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Talkin’ trash: As economy stirs, volume is up (access required)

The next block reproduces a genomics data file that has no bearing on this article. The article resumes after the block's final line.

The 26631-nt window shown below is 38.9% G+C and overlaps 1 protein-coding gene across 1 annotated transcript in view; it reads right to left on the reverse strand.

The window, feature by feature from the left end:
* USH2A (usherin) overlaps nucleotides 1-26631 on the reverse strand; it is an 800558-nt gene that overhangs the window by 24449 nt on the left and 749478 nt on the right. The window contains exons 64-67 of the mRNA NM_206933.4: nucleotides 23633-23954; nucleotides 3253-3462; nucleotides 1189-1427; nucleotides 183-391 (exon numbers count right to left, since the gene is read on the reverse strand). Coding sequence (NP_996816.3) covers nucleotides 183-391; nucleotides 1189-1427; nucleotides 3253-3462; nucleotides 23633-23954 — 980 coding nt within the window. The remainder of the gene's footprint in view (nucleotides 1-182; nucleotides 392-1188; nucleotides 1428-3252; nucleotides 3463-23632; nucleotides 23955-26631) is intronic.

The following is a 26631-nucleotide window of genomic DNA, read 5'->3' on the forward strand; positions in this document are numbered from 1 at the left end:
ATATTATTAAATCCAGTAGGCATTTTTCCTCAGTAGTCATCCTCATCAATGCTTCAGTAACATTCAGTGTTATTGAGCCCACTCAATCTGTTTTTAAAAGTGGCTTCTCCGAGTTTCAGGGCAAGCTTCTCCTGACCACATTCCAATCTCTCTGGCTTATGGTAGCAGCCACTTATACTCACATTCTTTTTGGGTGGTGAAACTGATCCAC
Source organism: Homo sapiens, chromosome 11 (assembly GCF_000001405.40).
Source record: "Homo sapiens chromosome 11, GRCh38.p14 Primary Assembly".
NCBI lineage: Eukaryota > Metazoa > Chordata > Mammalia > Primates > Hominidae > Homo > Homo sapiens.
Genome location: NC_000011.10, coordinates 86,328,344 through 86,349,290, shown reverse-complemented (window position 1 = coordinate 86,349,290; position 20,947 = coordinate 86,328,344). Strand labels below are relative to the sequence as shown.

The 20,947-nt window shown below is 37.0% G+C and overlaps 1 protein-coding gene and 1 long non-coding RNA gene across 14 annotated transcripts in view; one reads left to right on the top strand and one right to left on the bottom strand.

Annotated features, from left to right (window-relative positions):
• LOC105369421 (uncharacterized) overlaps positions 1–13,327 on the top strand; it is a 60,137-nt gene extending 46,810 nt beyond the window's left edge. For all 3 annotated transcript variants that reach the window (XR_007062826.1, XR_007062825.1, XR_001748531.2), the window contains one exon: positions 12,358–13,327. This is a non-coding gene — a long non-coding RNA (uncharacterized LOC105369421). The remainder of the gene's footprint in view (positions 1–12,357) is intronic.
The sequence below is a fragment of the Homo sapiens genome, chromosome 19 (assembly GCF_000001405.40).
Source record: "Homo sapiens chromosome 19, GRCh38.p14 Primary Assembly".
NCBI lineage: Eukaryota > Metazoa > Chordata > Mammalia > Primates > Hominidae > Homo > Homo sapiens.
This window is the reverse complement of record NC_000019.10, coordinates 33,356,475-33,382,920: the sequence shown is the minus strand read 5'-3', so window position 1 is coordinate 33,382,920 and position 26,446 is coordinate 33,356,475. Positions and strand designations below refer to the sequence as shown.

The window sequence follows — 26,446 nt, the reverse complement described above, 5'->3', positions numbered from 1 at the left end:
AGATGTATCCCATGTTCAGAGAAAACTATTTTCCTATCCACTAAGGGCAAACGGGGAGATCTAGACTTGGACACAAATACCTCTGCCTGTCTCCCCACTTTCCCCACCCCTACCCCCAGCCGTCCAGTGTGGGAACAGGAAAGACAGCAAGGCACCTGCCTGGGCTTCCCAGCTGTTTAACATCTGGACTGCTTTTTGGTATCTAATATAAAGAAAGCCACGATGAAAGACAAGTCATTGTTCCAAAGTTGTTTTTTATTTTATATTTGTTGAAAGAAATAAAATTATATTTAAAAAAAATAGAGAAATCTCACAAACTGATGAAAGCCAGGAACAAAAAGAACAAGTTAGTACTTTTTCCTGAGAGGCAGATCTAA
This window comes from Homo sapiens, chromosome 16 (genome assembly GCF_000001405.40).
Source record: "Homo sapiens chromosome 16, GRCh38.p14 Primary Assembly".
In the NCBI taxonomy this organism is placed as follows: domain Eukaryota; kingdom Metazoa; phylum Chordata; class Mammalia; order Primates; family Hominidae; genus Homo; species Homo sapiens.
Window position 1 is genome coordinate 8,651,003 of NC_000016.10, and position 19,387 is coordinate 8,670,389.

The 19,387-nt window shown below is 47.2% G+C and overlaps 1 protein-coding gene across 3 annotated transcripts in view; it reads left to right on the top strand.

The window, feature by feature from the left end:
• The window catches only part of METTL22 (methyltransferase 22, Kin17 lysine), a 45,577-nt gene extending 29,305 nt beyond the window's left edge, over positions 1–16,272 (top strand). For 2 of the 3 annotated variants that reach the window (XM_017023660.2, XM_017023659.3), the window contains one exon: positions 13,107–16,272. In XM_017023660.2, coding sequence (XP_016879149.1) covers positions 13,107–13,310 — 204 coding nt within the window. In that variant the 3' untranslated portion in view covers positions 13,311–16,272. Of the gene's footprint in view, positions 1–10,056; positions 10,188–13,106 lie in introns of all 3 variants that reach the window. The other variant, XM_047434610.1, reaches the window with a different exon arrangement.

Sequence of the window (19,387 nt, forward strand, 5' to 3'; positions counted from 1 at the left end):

By Sam Boykin Jimmy Hawk loves trash. In fact he’s been dealing with refuse and waste for the majority of his 33 years.  As a kid growing up in New York, he spent a lot of his time “hanging off the back of a garbage truck” with his dad, a career trash man. And where others just saw discarded banana peels, crumpled paper cups and coffee grinds, Hawk saw a business opportunity. After researching cities along the east coast, Hawk and his brother Frankie moved to Charlotte and with some financial help from their parents started Hawk Sanitation and Recycling in 1996. At first it was just the two of them driving around in a truck and picking up trash at a handful of businesses. Today, the operation, still family owned, has 42 employees, and processes 600 tons of waste per month. And after a bit of belt tightening during the recession, Hawk said that since January they’ve experienced an uptick, and business has increased about 30 percent from last year. Garbage is often seen as a barometer of our economy. In tough times, households and businesses are more likely to get as much life as they can out of what they have, whereas in prosperous times, the thinking goes, it’s out with the old and in with the new. And as more stuff is cast away, more stuff is being made. This doesn’t exactly bode well for the environment, but it’s an indicator that things are improving nonetheless.

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